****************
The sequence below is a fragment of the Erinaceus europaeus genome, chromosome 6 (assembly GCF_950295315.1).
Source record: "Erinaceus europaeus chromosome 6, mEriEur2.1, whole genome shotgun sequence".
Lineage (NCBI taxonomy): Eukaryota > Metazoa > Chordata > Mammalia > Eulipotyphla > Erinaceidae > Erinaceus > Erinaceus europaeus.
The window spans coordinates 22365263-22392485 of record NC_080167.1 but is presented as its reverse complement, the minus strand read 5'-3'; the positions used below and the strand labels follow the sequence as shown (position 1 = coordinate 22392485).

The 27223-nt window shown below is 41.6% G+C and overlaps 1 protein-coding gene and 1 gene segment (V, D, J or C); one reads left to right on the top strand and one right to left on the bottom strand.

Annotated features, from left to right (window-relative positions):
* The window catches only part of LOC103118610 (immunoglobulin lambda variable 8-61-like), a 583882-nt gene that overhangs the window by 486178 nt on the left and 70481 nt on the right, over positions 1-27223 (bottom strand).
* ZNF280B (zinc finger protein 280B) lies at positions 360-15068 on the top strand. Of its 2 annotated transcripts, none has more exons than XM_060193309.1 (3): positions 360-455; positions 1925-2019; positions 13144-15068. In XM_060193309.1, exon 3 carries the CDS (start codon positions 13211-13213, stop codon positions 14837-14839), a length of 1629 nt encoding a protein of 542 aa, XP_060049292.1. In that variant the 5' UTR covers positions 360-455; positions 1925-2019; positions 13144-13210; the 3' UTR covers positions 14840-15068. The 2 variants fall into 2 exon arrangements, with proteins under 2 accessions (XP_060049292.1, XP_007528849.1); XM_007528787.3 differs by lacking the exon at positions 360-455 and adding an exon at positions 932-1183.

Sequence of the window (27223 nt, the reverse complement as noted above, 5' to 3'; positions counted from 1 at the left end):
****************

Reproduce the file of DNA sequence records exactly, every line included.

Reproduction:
The sequence below is a fragment of the Erinaceus europaeus genome, chromosome 6 (assembly GCF_950295315.1).
Source record: "Erinaceus europaeus chromosome 6, mEriEur2.1, whole genome shotgun sequence".
Lineage (NCBI taxonomy): Eukaryota > Metazoa > Chordata > Mammalia > Eulipotyphla > Erinaceidae > Erinaceus > Erinaceus europaeus.
The window spans coordinates 22365263-22392485 of record NC_080167.1 but is presented as its reverse complement, the minus strand read 5'-3'; the positions used below and the strand labels follow the sequence as shown (position 1 = coordinate 22392485).

The 27223-nt window shown below is 41.6% G+C and overlaps 1 protein-coding gene and 1 gene segment (V, D, J or C); one reads left to right on the top strand and one right to left on the bottom strand.

Annotated features, from left to right (window-relative positions):
* The window catches only part of LOC103118610 (immunoglobulin lambda variable 8-61-like), a 583882-nt gene that overhangs the window by 486178 nt on the left and 70481 nt on the right, over positions 1-27223 (bottom strand).
* ZNF280B (zinc finger protein 280B) lies at positions 360-15068 on the top strand. Of its 2 annotated transcripts, none has more exons than XM_060193309.1 (3): positions 360-455; positions 1925-2019; positions 13144-15068. In XM_060193309.1, exon 3 carries the CDS (start codon positions 13211-13213, stop codon positions 14837-14839), a length of 1629 nt encoding a protein of 542 aa, XP_060049292.1. In that variant the 5' UTR covers positions 360-455; positions 1925-2019; positions 13144-13210; the 3' UTR covers positions 14840-15068. The 2 variants fall into 2 exon arrangements, with proteins under 2 accessions (XP_060049292.1, XP_007528849.1); XM_007528787.3 differs by lacking the exon at positions 360-455 and adding an exon at positions 932-1183.

Sequence of the window (27223 nt, the reverse complement as noted above, 5' to 3'; positions counted from 1 at the left end):